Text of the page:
In any case, only a parent with the css property 'overflow' set to 'auto' or 'scroll' is able to show a scrollbar. This property should be set on either the FlowLC or the hypothetical MinSizeContainer. This could either be toggled from 'visible' to 'scroll' when the browser window gets too small, or could be left on 'auto', only drawing a scrollbar when the child is bigger than there is space.

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    Default


    That worked wonderfully thank you. We now have the size sensitive panel that lets things grow but not shrink. However we may lock it down into fixed size for the time being.

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    Default


    Quote Originally Posted by Colin Alworth View Post
    Instead of FlowLC, consider something like making a SimpleContainer subclass like MinSizeContainer, and override doLayout() to check the current size before passing something down to the children.
    I'm having a similar problem as what is being described by darkling235 and I was wondering if you might elaborate on this solution. A cursory implementation of something like the following yields a couple problems:
    Code:
    @Override
     protected void doLayout() {
        int desiredHeight = getMinHeight() > 0 && getOffsetHeight() < getMinHeight() ? getMinHeight() : getOffsetHeight();
        int desiredWidth = getMinWidth() > 0 && getOffsetWidth() < getMinWidth() ? getMinWidth() : getOffsetWidth();
            
        this.setPixelSize(desiredWidth, desiredHeight);
            
        super.doLayout();
    }
    Where getMinHeight/Width are the desired minimums (or 0 if no minimum).

    The first problem I observe is that when this MinSizeSimpleContainer is placed within a container that has scrolling, the scroll bar overlaps with a portion of the MinSizeSimpleContainer.

    The second problem I observe is that if there are multiple containers that might support scrolling, the "outer" one seems to win. This might be more general of a problem.

    Thanks.

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    Default


    Without seeing the code I can't be sure but one problem I had was dealing with the containers that asked their parents how big to be and the ones that asked their children how big they should be. You may not have them set up right for the Size Sensative Panel to be the one in control and tell it's children they don't need to have scrollbars.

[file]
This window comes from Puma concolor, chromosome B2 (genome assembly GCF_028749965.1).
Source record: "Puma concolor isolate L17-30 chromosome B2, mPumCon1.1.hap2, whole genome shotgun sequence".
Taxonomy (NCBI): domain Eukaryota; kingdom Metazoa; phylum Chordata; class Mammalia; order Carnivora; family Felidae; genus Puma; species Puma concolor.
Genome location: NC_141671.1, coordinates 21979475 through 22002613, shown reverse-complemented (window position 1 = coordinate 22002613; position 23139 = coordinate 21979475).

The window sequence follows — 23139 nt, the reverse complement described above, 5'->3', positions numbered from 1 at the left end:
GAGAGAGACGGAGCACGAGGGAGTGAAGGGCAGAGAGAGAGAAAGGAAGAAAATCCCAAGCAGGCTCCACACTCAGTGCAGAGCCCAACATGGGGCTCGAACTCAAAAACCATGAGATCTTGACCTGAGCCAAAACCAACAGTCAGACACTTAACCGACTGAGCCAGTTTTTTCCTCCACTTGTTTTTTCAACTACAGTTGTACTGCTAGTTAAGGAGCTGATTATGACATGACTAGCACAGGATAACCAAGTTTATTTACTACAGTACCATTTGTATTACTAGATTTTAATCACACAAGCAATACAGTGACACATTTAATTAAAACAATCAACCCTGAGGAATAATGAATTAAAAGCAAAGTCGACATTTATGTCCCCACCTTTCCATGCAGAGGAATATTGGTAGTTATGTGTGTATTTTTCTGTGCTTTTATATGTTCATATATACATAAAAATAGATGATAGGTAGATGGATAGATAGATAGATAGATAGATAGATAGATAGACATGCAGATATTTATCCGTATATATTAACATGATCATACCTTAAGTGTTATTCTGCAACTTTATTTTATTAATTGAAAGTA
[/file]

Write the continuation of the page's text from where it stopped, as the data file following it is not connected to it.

For this to work properly you'd put the size sensative panel inside a viewport and have the size sensative panel get its size either from the viewport or override what the viewport says. Inside the size sensative panel you want all layout containers to be top down and ask the Size Sensative panel how much space has been allocated.

    That solved our major scrollbar issue

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    One issue I see is that doLayout is then setting its *own* size again, which probably causes another doLayout. Instead, as a container, this should probably be sizing its child.

    The second problem I observe is that if there are multiple containers that might support scrolling, the "outer" one seems to win. This might be more general of a problem.
    This seems logical - if the outer one is told that it only has so much space, it will tell its children more space so that scrollbars are visible, so those inner children in theory don't ever bump into this issue. Nested scrollbars are very non-user-friendly, avoid them where ever possible. This 'MinSizeLayoutContainer' should never be nested, even with other children in the way.